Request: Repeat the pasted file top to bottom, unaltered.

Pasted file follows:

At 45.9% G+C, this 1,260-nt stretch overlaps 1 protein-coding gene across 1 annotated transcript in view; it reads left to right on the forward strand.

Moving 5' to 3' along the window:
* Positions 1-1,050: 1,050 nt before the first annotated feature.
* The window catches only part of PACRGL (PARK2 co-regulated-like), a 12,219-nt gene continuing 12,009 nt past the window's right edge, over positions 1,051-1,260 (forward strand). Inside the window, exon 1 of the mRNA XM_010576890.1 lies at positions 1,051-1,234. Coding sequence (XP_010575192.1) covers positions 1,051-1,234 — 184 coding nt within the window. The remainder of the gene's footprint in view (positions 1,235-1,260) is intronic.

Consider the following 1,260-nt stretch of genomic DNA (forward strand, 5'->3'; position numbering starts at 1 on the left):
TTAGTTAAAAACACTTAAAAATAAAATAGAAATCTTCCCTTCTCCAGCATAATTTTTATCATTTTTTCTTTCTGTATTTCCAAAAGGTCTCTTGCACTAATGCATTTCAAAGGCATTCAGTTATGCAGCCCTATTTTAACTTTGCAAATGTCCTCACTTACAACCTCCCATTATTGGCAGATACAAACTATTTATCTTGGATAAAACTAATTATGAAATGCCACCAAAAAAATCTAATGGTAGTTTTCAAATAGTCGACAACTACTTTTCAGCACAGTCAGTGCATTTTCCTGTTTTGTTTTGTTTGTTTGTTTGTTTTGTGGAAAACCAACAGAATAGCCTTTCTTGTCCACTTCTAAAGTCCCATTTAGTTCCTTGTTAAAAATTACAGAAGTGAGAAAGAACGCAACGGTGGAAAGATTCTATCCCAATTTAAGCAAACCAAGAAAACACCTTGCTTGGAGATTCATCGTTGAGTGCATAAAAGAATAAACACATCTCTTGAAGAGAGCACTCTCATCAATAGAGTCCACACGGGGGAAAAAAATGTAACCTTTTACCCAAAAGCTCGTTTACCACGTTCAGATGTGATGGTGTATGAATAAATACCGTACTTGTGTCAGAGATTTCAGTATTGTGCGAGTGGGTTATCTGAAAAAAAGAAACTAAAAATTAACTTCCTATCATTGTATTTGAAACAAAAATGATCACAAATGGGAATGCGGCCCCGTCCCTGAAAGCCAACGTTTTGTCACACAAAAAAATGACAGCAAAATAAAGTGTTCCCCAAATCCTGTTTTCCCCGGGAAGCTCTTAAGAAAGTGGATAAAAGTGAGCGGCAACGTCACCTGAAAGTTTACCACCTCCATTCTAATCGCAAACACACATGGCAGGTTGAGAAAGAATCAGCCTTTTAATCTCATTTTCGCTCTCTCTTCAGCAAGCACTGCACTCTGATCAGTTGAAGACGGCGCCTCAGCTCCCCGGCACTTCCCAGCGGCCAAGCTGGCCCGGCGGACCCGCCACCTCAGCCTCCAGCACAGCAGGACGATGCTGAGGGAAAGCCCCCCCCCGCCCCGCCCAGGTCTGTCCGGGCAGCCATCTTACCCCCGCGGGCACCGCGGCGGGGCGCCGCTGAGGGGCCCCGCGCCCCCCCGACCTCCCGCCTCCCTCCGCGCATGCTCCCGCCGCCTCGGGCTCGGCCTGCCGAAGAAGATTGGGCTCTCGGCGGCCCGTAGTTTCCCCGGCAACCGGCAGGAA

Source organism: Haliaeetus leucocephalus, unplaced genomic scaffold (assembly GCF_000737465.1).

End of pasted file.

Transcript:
At 45.9% G+C, this 1,260-nt stretch overlaps 1 protein-coding gene across 1 annotated transcript in view; it reads left to right on the forward strand.

Moving 5' to 3' along the window:
* Positions 1-1,050: 1,050 nt before the first annotated feature.
* The window catches only part of PACRGL (PARK2 co-regulated-like), a 12,219-nt gene continuing 12,009 nt past the window's right edge, over positions 1,051-1,260 (forward strand). Inside the window, exon 1 of the mRNA XM_010576890.1 lies at positions 1,051-1,234. Coding sequence (XP_010575192.1) covers positions 1,051-1,234 — 184 coding nt within the window. The remainder of the gene's footprint in view (positions 1,235-1,260) is intronic.

Consider the following 1,260-nt stretch of genomic DNA (forward strand, 5'->3'; position numbering starts at 1 on the left):
TTAGTTAAAAACACTTAAAAATAAAATAGAAATCTTCCCTTCTCCAGCATAATTTTTATCATTTTTTCTTTCTGTATTTCCAAAAGGTCTCTTGCACTAATGCATTTCAAAGGCATTCAGTTATGCAGCCCTATTTTAACTTTGCAAATGTCCTCACTTACAACCTCCCATTATTGGCAGATACAAACTATTTATCTTGGATAAAACTAATTATGAAATGCCACCAAAAAAATCTAATGGTAGTTTTCAAATAGTCGACAACTACTTTTCAGCACAGTCAGTGCATTTTCCTGTTTTGTTTTGTTTGTTTGTTTGTTTTGTGGAAAACCAACAGAATAGCCTTTCTTGTCCACTTCTAAAGTCCCATTTAGTTCCTTGTTAAAAATTACAGAAGTGAGAAAGAACGCAACGGTGGAAAGATTCTATCCCAATTTAAGCAAACCAAGAAAACACCTTGCTTGGAGATTCATCGTTGAGTGCATAAAAGAATAAACACATCTCTTGAAGAGAGCACTCTCATCAATAGAGTCCACACGGGGGAAAAAAATGTAACCTTTTACCCAAAAGCTCGTTTACCACGTTCAGATGTGATGGTGTATGAATAAATACCGTACTTGTGTCAGAGATTTCAGTATTGTGCGAGTGGGTTATCTGAAAAAAAGAAACTAAAAATTAACTTCCTATCATTGTATTTGAAACAAAAATGATCACAAATGGGAATGCGGCCCCGTCCCTGAAAGCCAACGTTTTGTCACACAAAAAAATGACAGCAAAATAAAGTGTTCCCCAAATCCTGTTTTCCCCGGGAAGCTCTTAAGAAAGTGGATAAAAGTGAGCGGCAACGTCACCTGAAAGTTTACCACCTCCATTCTAATCGCAAACACACATGGCAGGTTGAGAAAGAATCAGCCTTTTAATCTCATTTTCGCTCTCTCTTCAGCAAGCACTGCACTCTGATCAGTTGAAGACGGCGCCTCAGCTCCCCGGCACTTCCCAGCGGCCAAGCTGGCCCGGCGGACCCGCCACCTCAGCCTCCAGCACAGCAGGACGATGCTGAGGGAAAGCCCCCCCCCGCCCCGCCCAGGTCTGTCCGGGCAGCCATCTTACCCCCGCGGGCACCGCGGCGGGGCGCCGCTGAGGGGCCCCGCGCCCCCCCGACCTCCCGCCTCCCTCCGCGCATGCTCCCGCCGCCTCGGGCTCGGCCTGCCGAAGAAGATTGGGCTCTCGGCGGCCCGTAGTTTCCCCGGCAACCGGCAGGAA

Source organism: Haliaeetus leucocephalus, unplaced genomic scaffold (assembly GCF_000737465.1).